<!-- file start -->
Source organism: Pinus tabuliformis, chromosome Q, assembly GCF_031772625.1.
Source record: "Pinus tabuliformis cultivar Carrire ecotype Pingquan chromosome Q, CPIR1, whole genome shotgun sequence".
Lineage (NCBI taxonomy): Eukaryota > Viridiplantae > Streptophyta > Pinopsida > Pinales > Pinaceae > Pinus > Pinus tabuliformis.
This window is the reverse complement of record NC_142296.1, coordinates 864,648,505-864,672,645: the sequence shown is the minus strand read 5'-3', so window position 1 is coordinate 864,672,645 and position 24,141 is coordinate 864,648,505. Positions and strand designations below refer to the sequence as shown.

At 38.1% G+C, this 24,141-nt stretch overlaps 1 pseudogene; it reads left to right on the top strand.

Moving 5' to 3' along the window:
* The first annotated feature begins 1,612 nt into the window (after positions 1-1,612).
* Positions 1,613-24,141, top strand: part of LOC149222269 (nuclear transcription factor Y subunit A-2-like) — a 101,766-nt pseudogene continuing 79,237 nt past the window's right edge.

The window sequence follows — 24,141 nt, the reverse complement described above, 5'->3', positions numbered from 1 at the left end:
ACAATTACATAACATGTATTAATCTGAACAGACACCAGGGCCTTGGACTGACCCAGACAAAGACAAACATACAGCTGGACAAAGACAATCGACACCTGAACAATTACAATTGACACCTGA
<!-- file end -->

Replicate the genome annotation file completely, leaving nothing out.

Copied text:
Source organism: Pinus tabuliformis, chromosome Q, assembly GCF_031772625.1.
Source record: "Pinus tabuliformis cultivar Carrire ecotype Pingquan chromosome Q, CPIR1, whole genome shotgun sequence".
Lineage (NCBI taxonomy): Eukaryota > Viridiplantae > Streptophyta > Pinopsida > Pinales > Pinaceae > Pinus > Pinus tabuliformis.
This window is the reverse complement of record NC_142296.1, coordinates 864,648,505-864,672,645: the sequence shown is the minus strand read 5'-3', so window position 1 is coordinate 864,672,645 and position 24,141 is coordinate 864,648,505. Positions and strand designations below refer to the sequence as shown.

At 38.1% G+C, this 24,141-nt stretch overlaps 1 pseudogene; it reads left to right on the top strand.

Moving 5' to 3' along the window:
* The first annotated feature begins 1,612 nt into the window (after positions 1-1,612).
* Positions 1,613-24,141, top strand: part of LOC149222269 (nuclear transcription factor Y subunit A-2-like) — a 101,766-nt pseudogene continuing 79,237 nt past the window's right edge.

The window sequence follows — 24,141 nt, the reverse complement described above, 5'->3', positions numbered from 1 at the left end:
ACAATTACATAACATGTATTAATCTGAACAGACACCAGGGCCTTGGACTGACCCAGACAAAGACAAACATACAGCTGGACAAAGACAATCGACACCTGAACAATTACAATTGACACCTGA